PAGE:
by its subcommittee. By virtue of the line item requests as to each appropriation, the funds for the educational incentive clause were specifically approved. The minutes of the meeting, however, also contained a recital that the budget and finance subcommittee "reported that they would make a final recommendation on the firefighters' contract at the Council's August 29, 1977, meeting. The Council agreed with the Committee's contention that approval of the supplemental appropriations would not express any approval of the collective bargaining contracts . . . ." [Note 4] No member of the city council moved for reconsideration of the vote, as authorized by Section 2-11(e) of the Gloucester city charter. [Note 5]

At the council's meeting on August 29, 1977, extensive discussion took place regarding the firefighters' contract, focusing on the provision for educational incentives. The budget and finance committee had stated that it felt that the amount specified for educational incentive payments was too high, but because "the Committee and the Council were unaware of the issues involved and the concessions made in the collective bargaining process, that the contract should be approved, with the incentive payment clause intact." However, the council voted to "separate" the educational incentive clause from the contract. The union's legal counsel expressed the opinion that the previous vote had funded the contract and that by delving into the merits of the contract the council was exceeding

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its authority. Discussion ensued and proceeded into the merits of the incentive payment as it related to the firefighters' job performance and salaries. In the course of the debate, one councillor observed that "if the union stands by its contention that the contract has been approved because the Council has approved supplemental budgets, then the Council can rescind its action on the supplemental budgets" (emphasis supplied). At the conclusion of the discussion, the council voted not to "approve" the educational incentive clause. [Note 6]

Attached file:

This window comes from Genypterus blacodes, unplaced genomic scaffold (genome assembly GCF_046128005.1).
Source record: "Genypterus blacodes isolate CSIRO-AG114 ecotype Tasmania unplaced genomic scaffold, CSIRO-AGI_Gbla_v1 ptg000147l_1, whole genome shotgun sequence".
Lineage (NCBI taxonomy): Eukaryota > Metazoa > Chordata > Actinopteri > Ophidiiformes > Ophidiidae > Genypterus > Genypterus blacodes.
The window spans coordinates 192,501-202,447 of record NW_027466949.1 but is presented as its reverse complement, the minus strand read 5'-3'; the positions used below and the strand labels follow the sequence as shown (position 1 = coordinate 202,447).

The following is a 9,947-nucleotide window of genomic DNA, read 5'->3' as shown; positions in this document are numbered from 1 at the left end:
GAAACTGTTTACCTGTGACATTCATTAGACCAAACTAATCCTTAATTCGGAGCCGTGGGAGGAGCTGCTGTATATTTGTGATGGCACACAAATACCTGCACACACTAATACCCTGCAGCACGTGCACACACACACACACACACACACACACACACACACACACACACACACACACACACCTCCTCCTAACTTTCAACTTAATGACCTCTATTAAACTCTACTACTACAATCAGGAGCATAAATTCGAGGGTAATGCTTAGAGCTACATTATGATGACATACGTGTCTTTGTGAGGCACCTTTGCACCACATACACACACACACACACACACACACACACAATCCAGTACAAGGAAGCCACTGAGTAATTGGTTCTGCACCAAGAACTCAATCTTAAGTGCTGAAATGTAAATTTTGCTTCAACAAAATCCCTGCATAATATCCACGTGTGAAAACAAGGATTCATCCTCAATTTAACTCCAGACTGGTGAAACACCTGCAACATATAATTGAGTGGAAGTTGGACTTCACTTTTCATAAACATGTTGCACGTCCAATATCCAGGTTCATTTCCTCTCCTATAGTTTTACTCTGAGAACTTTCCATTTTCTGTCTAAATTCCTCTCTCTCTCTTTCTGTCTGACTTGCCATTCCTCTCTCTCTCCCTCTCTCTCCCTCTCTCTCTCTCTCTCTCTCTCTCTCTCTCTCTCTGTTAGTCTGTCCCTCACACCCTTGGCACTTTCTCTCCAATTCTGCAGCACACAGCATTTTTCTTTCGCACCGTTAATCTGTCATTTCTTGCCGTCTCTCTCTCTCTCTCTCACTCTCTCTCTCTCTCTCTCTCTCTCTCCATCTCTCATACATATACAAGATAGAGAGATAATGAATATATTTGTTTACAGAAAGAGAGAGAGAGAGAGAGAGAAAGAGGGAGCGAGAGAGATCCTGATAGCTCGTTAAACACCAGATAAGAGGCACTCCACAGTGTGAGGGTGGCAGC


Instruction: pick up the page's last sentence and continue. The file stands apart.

Following this vote, the union and the city continued their quarrel over the funding of the contract, but moved the venue of the dispute from the council chamber to the courtroom.7 The union claimed that the August 23 vote had funded the entire contract; the city asserted that what it did at the August 29 meeting was the last word on the subject and that it had thus funded everything in the contract but the educational incentive clause. A judge considered the facts recited previously under the union's motion for summary judgment (Mass.R.Civ.P. 56[a], 365 Mass. 824 [1974]) and ruled that "no appropriation was ever adopted by the [council] to support the action seeking to implement the Educational Incentive in the Collective Bargaining Agreement." Pursuant to this ruling, a judgment was entered dismissing the union's action. We hold this ruling to be in error and reverse.